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Why we need to understand how the world hinged on Cuba in 1962

Tuesday, January 9, 2018

UWaterloo scholars challenge millennials to abolish nuclear weapons

In 1992, on the 30th anniversary of the Cuban missile crisis, historians Jim Blight and janet Lang organized a remarkable meeting in Havana between Fidel Castro, Robert McNamara, and former aides of Nikita Khrushchev. The group represented the key living players in the most dangerous military confrontation in history—a crisis that, the meeting revealed, avoided nuclear Armageddon at the last minute, mostly by “plain dumb luck.”

Jim Blight and janet LangPartners in life as well as scholarship (they have been married for 41 years), Professors Blight and Lang are leading experts on the crisis. They have convened five international conferences and published six previous books on the subject. Their new publication Dark Beyond Darkness: The Cuban Missile Crisis as History, Warning and Catalyst, (Rowman & Littlefield, Publishers), makes it seven books, more than a dozen animated films and half a dozen documentaries on the Cuban missile crisis.

One may wonder what more they could say about that moment in October of 1962. “We find that most people still don’t understand the Cuban missile crisis,” says Lang, “but we find that once you do, once you get its danger, its fear, its closeness to Armageddon—then it becomes a very strong argument for nuclear abolition. And the necessity of abolishing nukes is the point we underscore in Dark Beyond Darkness.”

The new book draws on historical facts and human foibles the researchers have uncovered that they hope will galvanize readers – especially young readers – to become fully cognizant of how dangerous our world was then, and is today with 15,000 nuclear warheads currently poised, and volatile leaders with their proverbial fingers on the button.

“This is an attempt to speak to the millennial generation, because even the best and the brightest among the millennials don’t seem to care about this issue. It’s just not real to them; it seems too abstract,” says Blight. “Our challenge is to reach them in two ways: first, to be afraid of what might happen; second, to act productively in ways that lead toward nuclear abolition.”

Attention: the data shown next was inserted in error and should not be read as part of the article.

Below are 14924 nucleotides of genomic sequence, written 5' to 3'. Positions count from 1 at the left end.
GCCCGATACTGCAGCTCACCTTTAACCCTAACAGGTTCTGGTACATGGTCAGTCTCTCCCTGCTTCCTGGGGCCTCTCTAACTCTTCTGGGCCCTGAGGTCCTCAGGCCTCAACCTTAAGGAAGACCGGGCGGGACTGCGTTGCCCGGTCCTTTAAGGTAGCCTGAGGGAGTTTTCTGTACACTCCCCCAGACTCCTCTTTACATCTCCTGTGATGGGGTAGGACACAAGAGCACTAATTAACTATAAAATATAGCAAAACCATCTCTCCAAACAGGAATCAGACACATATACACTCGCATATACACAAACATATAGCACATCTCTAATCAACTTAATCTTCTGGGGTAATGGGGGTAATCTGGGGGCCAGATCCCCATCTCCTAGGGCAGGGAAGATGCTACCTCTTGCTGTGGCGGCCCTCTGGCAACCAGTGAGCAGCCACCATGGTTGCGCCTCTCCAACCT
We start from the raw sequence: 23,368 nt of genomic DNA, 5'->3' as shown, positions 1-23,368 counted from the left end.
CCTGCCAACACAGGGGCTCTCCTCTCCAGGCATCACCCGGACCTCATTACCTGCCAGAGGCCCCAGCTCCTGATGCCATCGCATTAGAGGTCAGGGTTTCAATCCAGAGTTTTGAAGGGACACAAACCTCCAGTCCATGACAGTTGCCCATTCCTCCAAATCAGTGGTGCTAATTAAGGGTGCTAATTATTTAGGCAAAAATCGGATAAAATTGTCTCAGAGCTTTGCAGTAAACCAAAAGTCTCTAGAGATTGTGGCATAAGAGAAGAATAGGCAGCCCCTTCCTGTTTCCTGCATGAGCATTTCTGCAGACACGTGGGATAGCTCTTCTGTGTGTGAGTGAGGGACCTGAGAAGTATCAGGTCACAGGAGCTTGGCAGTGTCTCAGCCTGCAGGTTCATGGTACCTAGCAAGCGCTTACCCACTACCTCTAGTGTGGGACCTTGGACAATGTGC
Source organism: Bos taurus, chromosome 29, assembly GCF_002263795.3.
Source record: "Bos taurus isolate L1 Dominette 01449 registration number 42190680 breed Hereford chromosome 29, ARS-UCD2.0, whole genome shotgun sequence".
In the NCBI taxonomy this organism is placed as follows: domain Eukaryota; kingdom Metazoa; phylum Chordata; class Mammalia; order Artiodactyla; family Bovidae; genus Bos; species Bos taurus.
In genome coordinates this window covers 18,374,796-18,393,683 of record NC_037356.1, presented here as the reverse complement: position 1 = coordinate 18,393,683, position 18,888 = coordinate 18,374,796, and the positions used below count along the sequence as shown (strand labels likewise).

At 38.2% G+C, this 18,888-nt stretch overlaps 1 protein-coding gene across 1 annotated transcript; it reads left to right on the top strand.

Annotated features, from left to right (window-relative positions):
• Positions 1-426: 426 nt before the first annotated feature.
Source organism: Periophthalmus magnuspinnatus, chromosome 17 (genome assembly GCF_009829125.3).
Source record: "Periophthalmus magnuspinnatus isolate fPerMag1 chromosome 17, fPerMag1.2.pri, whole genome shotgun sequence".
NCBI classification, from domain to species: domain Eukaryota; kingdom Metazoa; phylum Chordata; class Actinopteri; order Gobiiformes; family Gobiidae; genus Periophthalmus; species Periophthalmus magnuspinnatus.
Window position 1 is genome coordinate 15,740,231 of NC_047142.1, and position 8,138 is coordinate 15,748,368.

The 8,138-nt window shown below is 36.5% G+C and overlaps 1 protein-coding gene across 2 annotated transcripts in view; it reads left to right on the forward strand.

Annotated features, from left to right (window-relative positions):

Fidal Castro with Jim Blight speaking to himJim Blight (right) makes his point to Fidel Castro as janet Lang witnesses the moment. The couple dubbed this 1992 photo Cosmic Reversal.

Focusing on revelations made by Castro himself at that 1992 conference - “because Castro is too often left out of this history” - Blight and Lang show how his role and the cultural imperatives of Cubans could have ignited nuclear war. On Black Saturday, October 27 1962, Castro believed a U.S. invasion of his country was imminent. He expected the attack to be massive and nuclear, and that it would obliterate Cuba. Castro asked Khrushchev to redeem Cuba’s coming martyrdom by launching a full nuclear attack on the U.S., once the U.S. attack had begun. It was learned much later that both Kennedy and Khrushchev resisted heavy pressure from their own advisors to engage in aggressive military action. Blight and Lang’s research reveals how, in the fog of crisis and confrontation with nuclear war on the line, misperception, misjudgment and misunderstanding led the world to the edge of destruction.